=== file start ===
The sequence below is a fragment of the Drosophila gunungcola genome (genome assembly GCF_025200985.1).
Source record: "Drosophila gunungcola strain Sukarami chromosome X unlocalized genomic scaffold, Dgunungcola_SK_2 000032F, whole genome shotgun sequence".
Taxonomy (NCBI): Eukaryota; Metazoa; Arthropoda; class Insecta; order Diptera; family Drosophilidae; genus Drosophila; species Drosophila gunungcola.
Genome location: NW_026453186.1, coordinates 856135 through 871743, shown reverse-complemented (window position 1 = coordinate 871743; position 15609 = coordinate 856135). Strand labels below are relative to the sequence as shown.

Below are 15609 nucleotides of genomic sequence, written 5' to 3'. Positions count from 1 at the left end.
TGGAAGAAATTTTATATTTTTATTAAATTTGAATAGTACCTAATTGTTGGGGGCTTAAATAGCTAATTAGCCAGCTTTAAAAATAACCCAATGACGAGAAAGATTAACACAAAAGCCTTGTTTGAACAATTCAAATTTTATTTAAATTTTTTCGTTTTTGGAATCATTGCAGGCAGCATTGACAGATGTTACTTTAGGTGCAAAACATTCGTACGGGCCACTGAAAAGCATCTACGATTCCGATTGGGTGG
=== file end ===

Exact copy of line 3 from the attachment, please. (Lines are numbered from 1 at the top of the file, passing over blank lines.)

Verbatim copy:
Taxonomy (NCBI): Eukaryota; Metazoa; Arthropoda; class Insecta; order Diptera; family Drosophilidae; genus Drosophila; species Drosophila gunungcola.